Berlin is certainly a city where you can afford this in the social and economic scheme of things. Its poverty is aesthetic as well as ironic: the more inexpensive something is, the nicer it is. Socialist memories are part of this irony; its remains are everywhere, in the abandoned public buildings where numerous artists live and work today. Squats like Tacheles have been transformed into improvised art centres. All the floors and the yard of the former department store in Oranienstrasse in the Berlin-Mitte district are inhabited by works of art. The location has become a popular tourist destination; visitors most frequently are taking home their own snapshots, rather than a purchase of something by the artists. Stylish boxes for donations made of ex-gas cylinders spring up everywhere, asking for a token of support of a euro (80p) or so.

'The first thing you would be asked in Berlin is what your ideas are - not how much money you have,' says Martin Jankowski at the Café WOHNZIMMER near Prenzlauer Berg. He knows he is poorer than the average guy from Bavaria, but it doesn’t bother him. The east German writer, who has lived in Berlin for the last fifteen years, manages to make a living. 'The cost of living is low (1, 000 euros or £822 per month), but spirits are high,' he says. Jankowski was part of the Monday demonstrations which led to the fall of the Berlin wall. Two decades on, he explains that Berliners don't pay attention to the crisis because they are used to the economic transition since the fall of the Berlin wall. During the communist times, Martin was a performer and songwriter, which was a a safer way to express his thoughts against the regime. 'I know what real poverty means,' he finishes. 'I’ve travelled a lot in the socialist bloc. You couldn’t possibly experience your eccentricity somewhere like Munich for example. People would judge you.'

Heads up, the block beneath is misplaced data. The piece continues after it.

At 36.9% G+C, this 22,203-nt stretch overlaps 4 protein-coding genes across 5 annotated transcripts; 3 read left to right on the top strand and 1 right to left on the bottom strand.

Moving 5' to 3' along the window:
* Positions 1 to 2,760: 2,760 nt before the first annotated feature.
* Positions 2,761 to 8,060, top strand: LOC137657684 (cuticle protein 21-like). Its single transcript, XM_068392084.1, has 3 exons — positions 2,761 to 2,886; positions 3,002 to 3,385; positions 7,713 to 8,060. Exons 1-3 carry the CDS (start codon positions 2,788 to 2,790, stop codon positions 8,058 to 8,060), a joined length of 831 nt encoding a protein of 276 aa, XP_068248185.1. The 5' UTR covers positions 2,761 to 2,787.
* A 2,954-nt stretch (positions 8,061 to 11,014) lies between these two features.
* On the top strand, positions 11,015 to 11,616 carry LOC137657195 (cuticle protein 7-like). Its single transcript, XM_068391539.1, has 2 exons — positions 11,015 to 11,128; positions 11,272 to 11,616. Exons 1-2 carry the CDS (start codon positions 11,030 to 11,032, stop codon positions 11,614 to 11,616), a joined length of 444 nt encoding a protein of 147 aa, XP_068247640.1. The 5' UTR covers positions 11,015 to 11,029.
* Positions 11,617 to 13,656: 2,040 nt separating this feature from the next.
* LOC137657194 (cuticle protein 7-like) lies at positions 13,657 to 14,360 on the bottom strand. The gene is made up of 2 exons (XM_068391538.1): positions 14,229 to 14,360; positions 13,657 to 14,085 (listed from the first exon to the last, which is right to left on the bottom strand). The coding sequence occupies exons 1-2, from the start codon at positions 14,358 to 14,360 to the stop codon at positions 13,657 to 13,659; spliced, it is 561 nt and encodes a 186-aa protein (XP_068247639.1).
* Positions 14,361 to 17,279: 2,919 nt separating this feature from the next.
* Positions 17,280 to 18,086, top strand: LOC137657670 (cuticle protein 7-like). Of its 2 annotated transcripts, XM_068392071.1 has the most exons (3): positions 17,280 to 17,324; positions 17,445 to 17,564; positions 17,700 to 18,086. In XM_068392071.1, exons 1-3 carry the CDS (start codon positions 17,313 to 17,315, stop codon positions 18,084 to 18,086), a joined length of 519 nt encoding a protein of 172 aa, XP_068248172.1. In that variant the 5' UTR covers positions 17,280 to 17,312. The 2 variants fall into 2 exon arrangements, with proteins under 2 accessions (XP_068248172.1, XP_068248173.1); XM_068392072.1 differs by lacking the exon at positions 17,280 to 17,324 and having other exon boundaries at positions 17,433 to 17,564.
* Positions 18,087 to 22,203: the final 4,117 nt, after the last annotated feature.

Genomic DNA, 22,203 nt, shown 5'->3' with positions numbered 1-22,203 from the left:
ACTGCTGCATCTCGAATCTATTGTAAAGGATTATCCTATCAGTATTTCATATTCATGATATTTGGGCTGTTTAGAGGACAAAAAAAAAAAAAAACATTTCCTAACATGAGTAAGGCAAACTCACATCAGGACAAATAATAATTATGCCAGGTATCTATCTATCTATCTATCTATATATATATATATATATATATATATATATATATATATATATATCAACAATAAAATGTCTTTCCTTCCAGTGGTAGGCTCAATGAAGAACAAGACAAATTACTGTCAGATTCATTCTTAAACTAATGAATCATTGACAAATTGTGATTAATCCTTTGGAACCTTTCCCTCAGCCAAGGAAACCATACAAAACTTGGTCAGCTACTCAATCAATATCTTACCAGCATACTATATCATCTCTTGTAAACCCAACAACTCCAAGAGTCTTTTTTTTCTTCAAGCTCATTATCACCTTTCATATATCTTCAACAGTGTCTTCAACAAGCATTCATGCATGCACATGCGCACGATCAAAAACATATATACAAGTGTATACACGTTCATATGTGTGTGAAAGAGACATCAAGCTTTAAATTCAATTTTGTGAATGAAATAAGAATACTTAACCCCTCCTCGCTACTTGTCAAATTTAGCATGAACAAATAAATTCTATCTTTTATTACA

Second-hand tolerance

When Eva Gaigg lived in Munich she felt a kind of social tension there. That’s exactly what makes Berlin different from the rest of Germany, where the Austrian actress settled instead. 'Berliners are tolerant,' she says, on a break at a very cheap fast food cafe near Prenzlauer Berg, near the theatre where she is rehearsing. 'They do not concentrate much on appearances.' It's something that can be seen in Berlin's 'careless fashion', which popularly recycles second hand goods. You can find elements of this it in the interior of its cafés with their second hand furniture, old posters and lace tablecloths from somebody’s long forgotten youth.

Poverty is an element of this city, and it’s also a matter of proportions. Berlin is rich in comparison to the Bulgarian capital of Sofia, where Bulgarian-German painter Mario Gerhard Lischewsky spent most of his childhood, and gives the last word. ‘Imagine Berlin as a picturesque composition where every colour is dependent on the other. This would all seem too colourful, but all the nuances stick together in a perfect agreement,' he says at Café Tasso, a cosy spot near Frankfurter Allee, a stone's throw from where he was born. The eastern part of the city and its gigantic, worn out buildings certainly are a taste of the past. Mario confirms that Berliners are more concerned with their inner, spiritual wealth. That is how the 'poor, but sexy!' definition of Berlin, which the mayor himself coined, gradually became the slogan of the city. That’s also a cliché that Berliners are going to break sooner or later. In the end, it's good taste which reshapes poverty in Berlin into being a valuable experience.

Many thanks to Rozalina Laskova, Vera Trajanova and Sergio Marx from the team in Berlin

Read this article in Bulgarian on the official blog from the team in Sofia

Images (in chronological order): main homepage ©Camelia Ivanova; Emil Angelov ©; Tacheles squat ©Camelia Ivanova; Martin Jankowski in 2008 ©AndreKarwathAka; Eva Gaigg by ©Mike Gaigg/